Bailing Out Nicaragua
Sandinista leader Daniel Ortega turns to the United States, not to Hugo Chávez.
12:00 AM, Apr 3, 2009 • By JAIME DAREMBLUM
The countries of Central America are being hit hard by the global economic crisis, and Nicaragua is no exception. Last week, at a meeting of the Central American Integration System in Managua, Nicaraguan President Daniel Ortega, the Sandinista party leader and close friend of Hugo Chávez, proposed a remedy: The United States should give the region an economic bailout. Ortega argued that since Central American countries "are part of the crisis," and since many have signed a free-trade pact with the United States (CAFTA), the U.S. government is obliged "to give resources to the region."
As Tim Rogers reported in the Miami Herald, "None of the other Central American leaders at [the March 25] meeting--attended by the presidents of Honduras, El Salvador, and Panama--seconded Ortega's motion. And Panama's President Martín Torrijos, who is trying desperately to finalize a U.S. free-trade agreement for his own country, appeared to slouch deeper into his chair during Ortega's intervention."
Whatever else he lacks, Ortega has no shortage of chutzpah. This is a man who during the 1980s turned Nicaragua into a Soviet client state and has rarely hesitated to flaunt his anti-Americanism or embrace radical anti-U.S regimes. Since his return to power (this time by democratic means) in January 2007, Ortega has denounced the "tyranny of global capitalism," argued that "imperialism and capitalism should be removed" from the world, cozied up to Iran, joined the Chávez-led Bolivarian Alternative for the Americas (ALBA) trade bloc, and sought to weaken U.S. influence in the region. But now, amid a harsh economic downturn, Ortega is turning to the United States for help.
Why not ask his ideological soul-mate in Caracas? If crude oil were still trading above $100 a barrel, Chávez would be in a much better position to aid the Nicaraguans. As it is, even with the small rise in oil prices over recent weeks, the Venezuelan economy is in terrible shape. Morgan Stanley economist Boris Segura has projected that it will contract by 4 percent in 2009.
Venezuela "has run into the buffers," says the Economist. It ended 2008 with a 31 percent inflation rate, which has come down only slightly in the first few months of 2009. Chávez recently announced major spending cuts, a sales-tax hike, and an increase in domestic debt from $5.6 billion to $16 billion. As Reuters reports, Toyota's Venezuela division has warned that it may be forced to leave the country due to "chronic labor problems."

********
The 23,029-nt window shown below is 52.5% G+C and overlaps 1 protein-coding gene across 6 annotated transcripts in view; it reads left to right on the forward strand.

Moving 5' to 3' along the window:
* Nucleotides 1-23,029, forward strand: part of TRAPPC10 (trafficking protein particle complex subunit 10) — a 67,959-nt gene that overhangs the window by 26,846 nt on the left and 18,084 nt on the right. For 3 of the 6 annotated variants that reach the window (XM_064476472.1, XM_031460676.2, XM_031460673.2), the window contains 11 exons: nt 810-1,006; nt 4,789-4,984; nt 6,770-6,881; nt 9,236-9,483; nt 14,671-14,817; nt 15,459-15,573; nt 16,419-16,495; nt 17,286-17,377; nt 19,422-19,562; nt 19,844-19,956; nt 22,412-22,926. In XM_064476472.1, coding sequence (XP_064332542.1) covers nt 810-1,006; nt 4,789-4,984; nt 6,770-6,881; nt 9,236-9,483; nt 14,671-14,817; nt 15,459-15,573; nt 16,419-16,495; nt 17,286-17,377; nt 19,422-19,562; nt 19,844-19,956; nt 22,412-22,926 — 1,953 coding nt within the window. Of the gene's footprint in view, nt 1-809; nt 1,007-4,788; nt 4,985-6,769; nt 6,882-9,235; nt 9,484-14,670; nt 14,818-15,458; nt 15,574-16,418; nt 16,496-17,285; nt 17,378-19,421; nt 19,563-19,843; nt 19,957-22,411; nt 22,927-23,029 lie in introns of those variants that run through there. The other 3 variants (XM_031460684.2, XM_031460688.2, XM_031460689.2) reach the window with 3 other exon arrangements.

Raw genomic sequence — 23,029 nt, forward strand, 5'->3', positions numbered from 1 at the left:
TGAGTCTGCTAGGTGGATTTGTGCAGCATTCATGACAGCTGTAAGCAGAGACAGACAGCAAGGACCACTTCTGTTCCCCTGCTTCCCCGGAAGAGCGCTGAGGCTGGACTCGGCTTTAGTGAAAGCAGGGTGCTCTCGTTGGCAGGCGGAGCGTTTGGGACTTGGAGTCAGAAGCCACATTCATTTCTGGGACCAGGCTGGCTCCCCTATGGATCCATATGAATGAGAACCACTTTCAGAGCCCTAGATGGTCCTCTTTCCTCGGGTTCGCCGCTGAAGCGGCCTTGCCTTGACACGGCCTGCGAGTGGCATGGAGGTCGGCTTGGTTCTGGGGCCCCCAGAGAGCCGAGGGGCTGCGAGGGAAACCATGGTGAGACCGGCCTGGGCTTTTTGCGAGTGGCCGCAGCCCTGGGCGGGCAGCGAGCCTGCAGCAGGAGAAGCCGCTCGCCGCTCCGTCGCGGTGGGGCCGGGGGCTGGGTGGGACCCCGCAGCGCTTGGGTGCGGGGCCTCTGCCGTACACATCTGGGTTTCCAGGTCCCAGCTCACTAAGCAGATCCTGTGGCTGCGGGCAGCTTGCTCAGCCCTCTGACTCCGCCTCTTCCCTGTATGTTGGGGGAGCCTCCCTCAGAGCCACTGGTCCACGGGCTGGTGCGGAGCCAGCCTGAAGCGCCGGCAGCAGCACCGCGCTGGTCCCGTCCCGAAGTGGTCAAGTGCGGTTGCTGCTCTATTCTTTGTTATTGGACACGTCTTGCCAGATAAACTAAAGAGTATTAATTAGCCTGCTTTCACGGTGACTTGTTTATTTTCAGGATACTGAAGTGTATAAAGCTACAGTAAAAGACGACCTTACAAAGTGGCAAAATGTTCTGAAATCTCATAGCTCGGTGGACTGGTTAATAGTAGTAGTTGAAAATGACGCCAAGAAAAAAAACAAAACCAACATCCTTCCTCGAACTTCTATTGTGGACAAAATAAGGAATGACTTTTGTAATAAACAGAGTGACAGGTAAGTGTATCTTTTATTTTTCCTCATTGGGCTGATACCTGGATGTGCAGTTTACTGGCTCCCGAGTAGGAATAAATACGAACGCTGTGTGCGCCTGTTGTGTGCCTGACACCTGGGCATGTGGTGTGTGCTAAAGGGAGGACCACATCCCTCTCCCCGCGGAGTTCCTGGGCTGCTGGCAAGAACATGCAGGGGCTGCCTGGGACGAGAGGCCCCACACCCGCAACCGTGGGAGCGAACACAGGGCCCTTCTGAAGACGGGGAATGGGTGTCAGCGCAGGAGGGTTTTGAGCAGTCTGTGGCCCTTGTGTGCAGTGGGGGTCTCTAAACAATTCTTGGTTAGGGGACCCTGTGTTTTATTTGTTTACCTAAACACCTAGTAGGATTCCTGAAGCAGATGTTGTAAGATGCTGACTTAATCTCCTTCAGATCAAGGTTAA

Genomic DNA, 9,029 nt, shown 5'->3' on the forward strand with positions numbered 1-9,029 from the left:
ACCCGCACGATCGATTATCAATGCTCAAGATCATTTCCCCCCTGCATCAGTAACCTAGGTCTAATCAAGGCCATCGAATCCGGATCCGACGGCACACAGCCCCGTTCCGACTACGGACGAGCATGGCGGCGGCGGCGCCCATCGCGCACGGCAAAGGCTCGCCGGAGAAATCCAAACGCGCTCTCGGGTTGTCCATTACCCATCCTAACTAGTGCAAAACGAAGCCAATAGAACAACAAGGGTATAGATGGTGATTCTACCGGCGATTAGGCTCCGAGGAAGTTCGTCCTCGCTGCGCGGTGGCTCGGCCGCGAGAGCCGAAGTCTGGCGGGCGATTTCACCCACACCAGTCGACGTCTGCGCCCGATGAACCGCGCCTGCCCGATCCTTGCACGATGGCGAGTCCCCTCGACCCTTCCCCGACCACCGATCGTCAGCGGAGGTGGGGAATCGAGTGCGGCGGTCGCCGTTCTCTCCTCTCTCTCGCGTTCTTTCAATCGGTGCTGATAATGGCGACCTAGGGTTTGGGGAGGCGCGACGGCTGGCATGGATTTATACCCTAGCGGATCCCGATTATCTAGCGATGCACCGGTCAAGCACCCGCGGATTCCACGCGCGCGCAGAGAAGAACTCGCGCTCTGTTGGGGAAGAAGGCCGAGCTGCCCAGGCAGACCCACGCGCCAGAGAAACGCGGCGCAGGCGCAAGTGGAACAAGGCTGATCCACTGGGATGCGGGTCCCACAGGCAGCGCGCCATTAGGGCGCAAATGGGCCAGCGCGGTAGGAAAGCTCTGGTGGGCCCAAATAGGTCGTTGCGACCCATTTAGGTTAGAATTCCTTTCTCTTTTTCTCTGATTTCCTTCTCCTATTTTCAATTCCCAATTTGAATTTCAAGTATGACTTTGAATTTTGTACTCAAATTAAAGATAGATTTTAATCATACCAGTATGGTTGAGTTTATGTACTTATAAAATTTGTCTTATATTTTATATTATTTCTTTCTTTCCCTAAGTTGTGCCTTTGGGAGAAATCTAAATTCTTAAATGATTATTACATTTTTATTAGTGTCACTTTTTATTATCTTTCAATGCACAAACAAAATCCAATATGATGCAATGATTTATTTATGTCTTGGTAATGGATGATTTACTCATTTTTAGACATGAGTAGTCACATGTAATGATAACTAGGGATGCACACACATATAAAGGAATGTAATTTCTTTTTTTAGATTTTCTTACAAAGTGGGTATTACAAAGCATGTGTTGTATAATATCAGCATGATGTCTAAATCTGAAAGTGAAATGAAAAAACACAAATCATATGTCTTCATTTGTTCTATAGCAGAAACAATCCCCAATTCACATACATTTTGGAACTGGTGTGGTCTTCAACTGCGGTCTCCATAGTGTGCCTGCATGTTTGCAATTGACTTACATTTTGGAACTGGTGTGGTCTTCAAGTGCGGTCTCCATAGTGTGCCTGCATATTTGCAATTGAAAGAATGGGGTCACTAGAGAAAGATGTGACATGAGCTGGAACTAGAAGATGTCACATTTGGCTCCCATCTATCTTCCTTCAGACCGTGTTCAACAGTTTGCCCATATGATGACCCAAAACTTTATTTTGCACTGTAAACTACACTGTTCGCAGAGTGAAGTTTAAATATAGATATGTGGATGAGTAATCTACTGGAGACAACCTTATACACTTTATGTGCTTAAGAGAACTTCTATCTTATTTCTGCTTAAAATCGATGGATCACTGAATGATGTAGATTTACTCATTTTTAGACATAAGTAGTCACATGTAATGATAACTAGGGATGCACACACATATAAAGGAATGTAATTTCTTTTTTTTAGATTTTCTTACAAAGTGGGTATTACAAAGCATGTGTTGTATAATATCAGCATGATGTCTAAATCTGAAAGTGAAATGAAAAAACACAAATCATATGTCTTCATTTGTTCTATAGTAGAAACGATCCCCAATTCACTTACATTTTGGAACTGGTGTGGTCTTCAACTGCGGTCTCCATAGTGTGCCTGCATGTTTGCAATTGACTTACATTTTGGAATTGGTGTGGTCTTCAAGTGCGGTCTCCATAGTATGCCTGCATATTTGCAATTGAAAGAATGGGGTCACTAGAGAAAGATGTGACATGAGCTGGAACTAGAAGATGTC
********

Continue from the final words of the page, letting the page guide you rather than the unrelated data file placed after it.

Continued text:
Chávez was riding high after winning a referendum in mid-February--Venezuelans voted to abolish term limits, which means Chávez can run for president indefinitely--but his country still has huge problems with inflation, food shortages, corruption, and violent crime. (Caracas is now a global murder capital.) The referendum took place on February 15. A day earlier, Edward Schumacher-Matos wrote in the Washington Post that, even if Chávez got his way, the vote "is mostly irrelevant. Barring an oil miracle, the former army paratrooper is slowly being undone by his economic mismanagement and corruption, like any of a number of populist strongmen before him."
With Venezuela's economy crumbling, ALBA members such as Nicaragua and Honduras won't be able to rely on huge packages of Venezuelan aid to address their own economic woes. Instead, their best hope is for the U.S. economy to recover swiftly. "Sometimes I pray more for the U.S. economy than our own," Honduran President Manuel Zelaya said at the recent Central American Integration System meeting.
Nicaragua and Honduras are the two poorest countries in Central America; in all of Latin America and the Caribbean, only Haiti is poorer. Ortega and Zelaya have not helped matters by cultivating an unhealthy dependence on low-cost oil and other handouts from Chávez. Now that the Venezuelan economy is collapsing, Ortega and Zelaya are deeply concerned, as they should be. Chávez has much less money to shower on his ALBA allies.
There is a lesson here, not only for Nicaragua and Honduras, but for also for other Latin American and Caribbean nations that may be considering whether to join ALBA. Chávez has ruined the Venezuelan economy. The combined effect of plunging oil prices and a global financial crisis has exposed the failure of his policies and the rickety foundations on which recent Venezuelan growth was built. Rather than gravitate toward ALBA and Chávez, poor countries should seek to boost economic cooperation with the United States and other regional democracies. Teaming up with Chávez may have seemed like a good economic strategy in 2007 and 2008, but not in 2009.
Jaime Daremblum, who served as Costa Rica's ambassador to the United States from 1998 to 2004, is director of the Center for Latin American Studies at the Hudson Institute.